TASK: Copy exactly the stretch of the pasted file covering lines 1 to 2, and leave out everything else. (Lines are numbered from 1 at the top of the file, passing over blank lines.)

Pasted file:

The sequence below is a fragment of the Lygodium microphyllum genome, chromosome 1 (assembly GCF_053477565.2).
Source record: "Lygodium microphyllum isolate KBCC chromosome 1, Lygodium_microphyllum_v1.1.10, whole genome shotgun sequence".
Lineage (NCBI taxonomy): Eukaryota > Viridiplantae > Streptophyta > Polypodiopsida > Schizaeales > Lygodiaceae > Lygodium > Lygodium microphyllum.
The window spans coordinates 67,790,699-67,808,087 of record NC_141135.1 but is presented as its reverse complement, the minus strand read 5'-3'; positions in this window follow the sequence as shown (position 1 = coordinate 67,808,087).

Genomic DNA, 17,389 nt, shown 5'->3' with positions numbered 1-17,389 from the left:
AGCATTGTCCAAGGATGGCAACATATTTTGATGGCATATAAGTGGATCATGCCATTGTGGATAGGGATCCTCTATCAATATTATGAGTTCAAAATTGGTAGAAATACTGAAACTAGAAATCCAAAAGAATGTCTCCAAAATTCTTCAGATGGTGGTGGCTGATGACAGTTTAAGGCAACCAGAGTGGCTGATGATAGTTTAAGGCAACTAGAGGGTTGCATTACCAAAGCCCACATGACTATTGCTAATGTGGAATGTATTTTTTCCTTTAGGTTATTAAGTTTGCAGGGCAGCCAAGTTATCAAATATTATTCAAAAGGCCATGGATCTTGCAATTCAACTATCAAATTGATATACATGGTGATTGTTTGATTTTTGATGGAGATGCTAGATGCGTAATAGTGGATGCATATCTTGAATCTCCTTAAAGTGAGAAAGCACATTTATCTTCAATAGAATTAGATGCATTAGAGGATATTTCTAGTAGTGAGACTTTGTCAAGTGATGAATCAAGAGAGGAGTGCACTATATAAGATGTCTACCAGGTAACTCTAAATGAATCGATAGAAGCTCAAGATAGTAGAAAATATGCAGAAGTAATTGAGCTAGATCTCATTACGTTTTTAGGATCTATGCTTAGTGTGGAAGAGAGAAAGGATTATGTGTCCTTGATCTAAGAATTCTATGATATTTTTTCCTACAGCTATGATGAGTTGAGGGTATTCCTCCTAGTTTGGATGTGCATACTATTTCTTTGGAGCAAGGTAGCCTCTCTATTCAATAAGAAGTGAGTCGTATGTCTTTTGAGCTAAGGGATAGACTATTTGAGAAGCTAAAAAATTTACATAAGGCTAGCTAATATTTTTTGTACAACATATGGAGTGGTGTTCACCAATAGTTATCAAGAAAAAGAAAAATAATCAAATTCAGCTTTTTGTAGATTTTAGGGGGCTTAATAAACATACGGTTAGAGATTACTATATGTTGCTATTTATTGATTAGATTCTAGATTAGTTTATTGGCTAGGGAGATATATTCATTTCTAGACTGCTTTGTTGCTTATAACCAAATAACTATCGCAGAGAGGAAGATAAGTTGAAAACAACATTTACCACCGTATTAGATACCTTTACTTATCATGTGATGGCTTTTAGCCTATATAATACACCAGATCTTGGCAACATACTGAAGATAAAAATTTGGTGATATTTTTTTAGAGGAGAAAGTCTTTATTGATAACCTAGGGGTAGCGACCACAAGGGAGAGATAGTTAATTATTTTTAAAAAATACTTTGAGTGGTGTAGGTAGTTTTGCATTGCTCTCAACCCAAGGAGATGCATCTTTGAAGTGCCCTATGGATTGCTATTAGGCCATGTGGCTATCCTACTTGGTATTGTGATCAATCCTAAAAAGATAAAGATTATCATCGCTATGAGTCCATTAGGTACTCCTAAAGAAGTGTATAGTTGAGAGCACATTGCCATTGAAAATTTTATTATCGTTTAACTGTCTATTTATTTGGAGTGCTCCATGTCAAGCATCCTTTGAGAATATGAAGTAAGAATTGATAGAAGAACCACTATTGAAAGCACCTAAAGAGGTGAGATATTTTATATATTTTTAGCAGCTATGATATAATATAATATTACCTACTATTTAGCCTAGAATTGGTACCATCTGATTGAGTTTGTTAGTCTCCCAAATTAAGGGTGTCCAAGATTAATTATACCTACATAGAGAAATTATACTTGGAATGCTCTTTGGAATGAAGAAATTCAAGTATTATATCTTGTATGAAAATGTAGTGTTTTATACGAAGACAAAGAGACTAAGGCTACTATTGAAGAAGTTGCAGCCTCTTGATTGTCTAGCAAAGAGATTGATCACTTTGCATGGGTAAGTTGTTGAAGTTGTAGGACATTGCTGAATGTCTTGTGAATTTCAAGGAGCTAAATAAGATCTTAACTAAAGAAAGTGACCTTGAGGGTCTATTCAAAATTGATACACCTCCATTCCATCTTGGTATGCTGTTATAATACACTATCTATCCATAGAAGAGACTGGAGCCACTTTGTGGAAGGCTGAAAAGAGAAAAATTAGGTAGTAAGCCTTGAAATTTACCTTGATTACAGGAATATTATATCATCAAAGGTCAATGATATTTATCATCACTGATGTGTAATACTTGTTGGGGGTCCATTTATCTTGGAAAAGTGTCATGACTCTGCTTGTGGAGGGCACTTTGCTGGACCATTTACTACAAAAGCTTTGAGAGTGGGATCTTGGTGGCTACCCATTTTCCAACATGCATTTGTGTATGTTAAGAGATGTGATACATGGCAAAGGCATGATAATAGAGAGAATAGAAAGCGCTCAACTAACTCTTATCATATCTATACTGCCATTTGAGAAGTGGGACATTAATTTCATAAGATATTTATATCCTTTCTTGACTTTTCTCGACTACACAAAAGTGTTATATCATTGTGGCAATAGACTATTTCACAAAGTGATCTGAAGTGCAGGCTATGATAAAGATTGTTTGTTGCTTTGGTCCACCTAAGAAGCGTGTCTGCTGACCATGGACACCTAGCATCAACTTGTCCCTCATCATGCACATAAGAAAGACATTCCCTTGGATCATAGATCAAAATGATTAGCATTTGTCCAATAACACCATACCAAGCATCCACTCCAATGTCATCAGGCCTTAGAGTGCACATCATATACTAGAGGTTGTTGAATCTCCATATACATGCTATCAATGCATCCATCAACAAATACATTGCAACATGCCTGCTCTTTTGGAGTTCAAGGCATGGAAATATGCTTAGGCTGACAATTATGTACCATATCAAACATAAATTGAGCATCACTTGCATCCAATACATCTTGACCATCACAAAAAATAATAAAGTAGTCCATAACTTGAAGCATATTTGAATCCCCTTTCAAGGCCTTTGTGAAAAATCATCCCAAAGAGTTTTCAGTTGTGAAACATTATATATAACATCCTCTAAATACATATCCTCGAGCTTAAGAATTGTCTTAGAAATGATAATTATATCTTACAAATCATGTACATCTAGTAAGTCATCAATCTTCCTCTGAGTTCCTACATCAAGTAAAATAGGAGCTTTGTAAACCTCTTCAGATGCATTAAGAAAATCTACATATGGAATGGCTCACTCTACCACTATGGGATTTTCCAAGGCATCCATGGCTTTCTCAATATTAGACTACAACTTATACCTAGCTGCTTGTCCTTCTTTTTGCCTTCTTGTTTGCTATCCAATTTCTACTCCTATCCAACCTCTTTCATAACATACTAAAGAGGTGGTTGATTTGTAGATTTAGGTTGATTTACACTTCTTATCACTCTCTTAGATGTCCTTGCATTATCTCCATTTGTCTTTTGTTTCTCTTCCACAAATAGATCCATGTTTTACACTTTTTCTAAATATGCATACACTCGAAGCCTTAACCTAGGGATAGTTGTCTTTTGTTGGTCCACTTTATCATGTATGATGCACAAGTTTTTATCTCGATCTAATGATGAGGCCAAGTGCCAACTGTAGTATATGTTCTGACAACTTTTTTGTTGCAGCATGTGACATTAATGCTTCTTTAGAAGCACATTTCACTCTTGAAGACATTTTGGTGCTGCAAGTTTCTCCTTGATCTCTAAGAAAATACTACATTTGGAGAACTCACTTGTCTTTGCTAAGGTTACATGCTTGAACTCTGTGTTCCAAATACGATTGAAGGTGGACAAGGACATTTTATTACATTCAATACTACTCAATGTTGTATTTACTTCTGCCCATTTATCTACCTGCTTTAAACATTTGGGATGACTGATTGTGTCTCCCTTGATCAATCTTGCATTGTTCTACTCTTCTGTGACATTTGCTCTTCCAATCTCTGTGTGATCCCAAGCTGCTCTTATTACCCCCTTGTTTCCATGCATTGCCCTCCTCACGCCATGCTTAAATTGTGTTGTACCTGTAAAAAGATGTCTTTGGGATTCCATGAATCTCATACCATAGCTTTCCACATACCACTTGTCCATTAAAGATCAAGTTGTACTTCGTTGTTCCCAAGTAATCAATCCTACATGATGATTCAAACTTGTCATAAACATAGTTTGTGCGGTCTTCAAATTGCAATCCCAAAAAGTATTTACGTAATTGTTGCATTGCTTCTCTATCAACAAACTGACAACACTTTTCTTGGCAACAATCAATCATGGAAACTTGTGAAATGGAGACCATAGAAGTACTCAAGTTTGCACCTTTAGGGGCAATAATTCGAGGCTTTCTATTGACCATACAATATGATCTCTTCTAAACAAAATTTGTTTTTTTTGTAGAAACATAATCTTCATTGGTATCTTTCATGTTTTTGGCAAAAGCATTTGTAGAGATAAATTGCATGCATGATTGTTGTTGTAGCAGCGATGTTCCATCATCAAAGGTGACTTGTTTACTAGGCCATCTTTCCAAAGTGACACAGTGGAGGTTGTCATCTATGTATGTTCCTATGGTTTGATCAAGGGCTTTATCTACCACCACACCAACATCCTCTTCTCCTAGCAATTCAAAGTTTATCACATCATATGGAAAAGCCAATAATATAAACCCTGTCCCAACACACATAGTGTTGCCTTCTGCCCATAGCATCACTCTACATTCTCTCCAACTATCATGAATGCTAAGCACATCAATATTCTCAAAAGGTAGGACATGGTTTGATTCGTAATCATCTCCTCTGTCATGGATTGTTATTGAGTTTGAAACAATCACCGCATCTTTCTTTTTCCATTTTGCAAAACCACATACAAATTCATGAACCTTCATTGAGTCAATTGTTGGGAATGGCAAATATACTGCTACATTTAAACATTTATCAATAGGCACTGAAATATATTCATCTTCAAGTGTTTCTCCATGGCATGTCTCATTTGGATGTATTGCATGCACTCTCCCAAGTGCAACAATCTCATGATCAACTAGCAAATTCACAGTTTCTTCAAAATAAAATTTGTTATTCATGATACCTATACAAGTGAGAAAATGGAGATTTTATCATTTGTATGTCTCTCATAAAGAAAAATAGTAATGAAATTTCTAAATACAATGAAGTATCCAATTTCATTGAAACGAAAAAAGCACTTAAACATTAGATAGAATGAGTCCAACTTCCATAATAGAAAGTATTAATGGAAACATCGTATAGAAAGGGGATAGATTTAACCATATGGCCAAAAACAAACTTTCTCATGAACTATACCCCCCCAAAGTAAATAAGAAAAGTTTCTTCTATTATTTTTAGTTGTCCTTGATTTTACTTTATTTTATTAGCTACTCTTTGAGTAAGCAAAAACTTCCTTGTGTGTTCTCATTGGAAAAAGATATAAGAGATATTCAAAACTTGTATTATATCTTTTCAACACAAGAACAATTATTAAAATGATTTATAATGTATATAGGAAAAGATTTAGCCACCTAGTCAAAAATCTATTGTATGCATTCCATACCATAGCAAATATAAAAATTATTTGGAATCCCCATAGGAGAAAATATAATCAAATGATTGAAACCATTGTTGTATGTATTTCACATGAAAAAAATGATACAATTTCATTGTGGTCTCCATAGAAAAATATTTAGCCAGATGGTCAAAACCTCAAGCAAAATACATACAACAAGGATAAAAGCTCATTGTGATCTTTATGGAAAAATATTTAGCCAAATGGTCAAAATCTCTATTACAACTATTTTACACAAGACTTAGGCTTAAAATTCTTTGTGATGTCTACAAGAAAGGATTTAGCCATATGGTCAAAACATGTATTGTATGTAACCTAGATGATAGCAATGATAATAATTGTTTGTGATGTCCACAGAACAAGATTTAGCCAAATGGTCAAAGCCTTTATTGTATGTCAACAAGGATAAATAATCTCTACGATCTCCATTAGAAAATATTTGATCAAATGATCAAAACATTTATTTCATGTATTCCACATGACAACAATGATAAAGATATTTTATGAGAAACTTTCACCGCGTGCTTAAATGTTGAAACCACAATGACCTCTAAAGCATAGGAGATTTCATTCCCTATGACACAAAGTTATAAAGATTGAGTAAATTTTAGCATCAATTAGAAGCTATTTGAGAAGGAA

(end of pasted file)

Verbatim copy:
The sequence below is a fragment of the Lygodium microphyllum genome, chromosome 1 (assembly GCF_053477565.2).
Source record: "Lygodium microphyllum isolate KBCC chromosome 1, Lygodium_microphyllum_v1.1.10, whole genome shotgun sequence".